Event will be preceded by rally and march and followed by three days of informational picketing at DFW Airport and public events around greater Dallas-Ft. Worth aimed at drawing widespread attention to catering workers’ campaign to end poverty wages, unaffordable health care in kitchens serving American
Hundreds of UNITE HERE-represented airline catering workers and their allies from the Dallas area and around the U.S., including John Samuelsen, International President, Transport Workers Union of America (TWU); Lori Bassani, National President, Association of Professional Flight Attendants; Mark York, Principal Officer, Dallas AFL-CIO; Brian Golden, President, Tarrant County Central Labor Council
- Rally and March kickoff: Post Oak Village Park, 3830 Post Oak Blvd, Euless, TX
- Picket and Civil Disobedience Action: American Airlines *New* Corporate Headquarters: 13951 Trinity Blvd, Fort Worth, TX
- Informational Picketing: DFW Airport Terminal D
Rally and March at 8:00am; Civil Disobedience at approximately 9:15am;
Informational Picketing at DFW from 4:00-6:30pm
Airline catering workers are calling on American Airlines to take action to put an end to poverty wages and unaffordable health care in the airline catering industry. One in four workers who provide food and drinks to American Airlines at its hubs and who work for subcontractors LSG Sky Chefs and Gate Gourmet earn less than $12 per hour, and on average earn less than employees for the same contractors serving airlines at Delta and United hubs. Meanwhile, American reported a 2018 annual profit of $1.9 billion, and is preparing to move into the gleaming new Ft. Worth headquarters later this month. At DFW, its hometown airport, which is one of the airline’s most profitable and busiest hubs, airline catering workers earn as little as $9.85 per hour.
Over the past two months, in votes held among 15,000 airline catering workers at 33 airports, workers voted overwhelmingly to strike when released by the National Mediation Board. UNITE HERE has requested to be released from mediation with American’s primary caterer, LSG Sky Chefs, noting that Sky Chefs may be unable to resolve the dispute without consent from American Airlines on the financial terms.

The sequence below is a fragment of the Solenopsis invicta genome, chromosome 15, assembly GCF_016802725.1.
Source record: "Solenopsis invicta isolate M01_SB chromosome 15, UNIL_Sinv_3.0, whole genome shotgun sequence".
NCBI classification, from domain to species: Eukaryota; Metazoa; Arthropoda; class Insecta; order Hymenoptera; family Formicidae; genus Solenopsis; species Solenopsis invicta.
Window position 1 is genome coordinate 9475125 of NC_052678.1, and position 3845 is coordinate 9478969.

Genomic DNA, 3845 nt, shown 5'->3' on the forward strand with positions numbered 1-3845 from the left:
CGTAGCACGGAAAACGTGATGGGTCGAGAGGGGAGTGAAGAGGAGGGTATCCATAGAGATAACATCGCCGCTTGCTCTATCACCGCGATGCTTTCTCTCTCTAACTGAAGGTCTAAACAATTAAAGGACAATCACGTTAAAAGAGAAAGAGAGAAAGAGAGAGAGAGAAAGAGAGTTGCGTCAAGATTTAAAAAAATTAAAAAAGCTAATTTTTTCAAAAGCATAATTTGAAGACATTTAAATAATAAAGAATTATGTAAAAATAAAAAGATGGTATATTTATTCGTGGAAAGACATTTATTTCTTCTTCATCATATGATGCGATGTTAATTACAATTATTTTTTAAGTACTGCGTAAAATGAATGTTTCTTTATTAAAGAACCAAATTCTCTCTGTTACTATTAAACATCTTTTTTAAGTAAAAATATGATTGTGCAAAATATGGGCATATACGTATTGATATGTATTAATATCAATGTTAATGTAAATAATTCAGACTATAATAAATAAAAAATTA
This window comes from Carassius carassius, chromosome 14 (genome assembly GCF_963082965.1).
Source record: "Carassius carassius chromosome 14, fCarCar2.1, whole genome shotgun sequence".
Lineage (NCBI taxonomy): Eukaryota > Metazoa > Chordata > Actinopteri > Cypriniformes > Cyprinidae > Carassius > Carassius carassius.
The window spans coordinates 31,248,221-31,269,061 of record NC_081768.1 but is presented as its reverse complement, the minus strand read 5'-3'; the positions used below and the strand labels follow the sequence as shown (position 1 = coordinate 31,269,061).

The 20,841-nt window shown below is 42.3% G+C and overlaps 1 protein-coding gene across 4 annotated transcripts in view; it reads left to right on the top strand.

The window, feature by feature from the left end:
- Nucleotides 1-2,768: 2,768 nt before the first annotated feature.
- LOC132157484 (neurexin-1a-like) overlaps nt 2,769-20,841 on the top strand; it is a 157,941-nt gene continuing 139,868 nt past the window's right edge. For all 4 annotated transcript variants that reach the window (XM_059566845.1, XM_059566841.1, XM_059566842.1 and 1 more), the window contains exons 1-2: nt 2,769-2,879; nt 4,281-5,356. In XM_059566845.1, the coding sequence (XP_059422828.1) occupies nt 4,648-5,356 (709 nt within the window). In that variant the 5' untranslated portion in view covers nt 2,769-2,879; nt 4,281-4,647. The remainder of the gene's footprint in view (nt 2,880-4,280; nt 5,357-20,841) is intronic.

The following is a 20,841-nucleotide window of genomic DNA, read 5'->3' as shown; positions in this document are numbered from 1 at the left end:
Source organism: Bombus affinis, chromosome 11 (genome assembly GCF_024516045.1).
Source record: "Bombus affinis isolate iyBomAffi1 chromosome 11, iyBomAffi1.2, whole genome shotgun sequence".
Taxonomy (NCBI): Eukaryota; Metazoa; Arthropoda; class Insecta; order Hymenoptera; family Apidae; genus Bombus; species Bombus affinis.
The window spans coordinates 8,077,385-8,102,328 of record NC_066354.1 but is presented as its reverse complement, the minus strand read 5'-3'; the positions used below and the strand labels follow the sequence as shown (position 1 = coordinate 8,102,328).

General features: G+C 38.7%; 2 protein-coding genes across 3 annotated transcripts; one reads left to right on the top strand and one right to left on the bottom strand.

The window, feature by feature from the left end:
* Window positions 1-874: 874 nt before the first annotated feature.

Media Contact: Alyssia Osorio, (917) 769-8984, firstname.lastname@example.org
Rev. Dr. William J. Barber II writes in the report’s foreword:
This report, which grows out of organizing that workers have done to demand the enjoyment of the fruits of their own labor, demonstrates an inequity that can and must be addressed by American Airlines. In 1933, President Franklin Roosevelt said, ‘no business which depends for existence on paying less than living wages to its workers has any right to continue in this country.’ This is not simply a matter of justice for those who labor. It is a fundamental question of whether America can be.”
Key facts from the Executive Summary:
- The average wage of Sky Chefs and Gate Gourmet workers at kitchens serving American Airlines at the carrier’s hub airports was just $14.39 as of July 2019, more than $2.50 less than those working for the same contractors at kitchens catering United flights at United’s hubs. That amounts to more than $5,000 less per year for a full-time worker.
- Wages for catering workers at American’s most profitable hubs are among the lowest in the country. Airline food workers serving American flights in Dallas make as little as $9.85 and just $8.40 in Charlotte.
- At two American Airlines hubs, catering workers serving the airline earn less than minimum wages set for other airport workers. Approximately 70% of MIA airline catering workers’ wages fall below that minimum wage rate.
- The majority of catering workers in kitchens serving American at its hubs in New York and Phoenix are paid the state minimum wage. More than 70% of Sky Chefs workers in Phoenix are paid the $11 minimum wage. At JFK, dozens of Sky Chefs workers who have served the airline for 30 years or more are paid the same wage as a new hire.
- Of the thousands of workers at LSG Sky Chefs kitchens serving American flights at its East Coast hubs in Philadelphia, Washington, Charlotte, Miami and at JFK, just 27 percent receive any employer-provided health insurance. Less than 1 percent cover their entire families.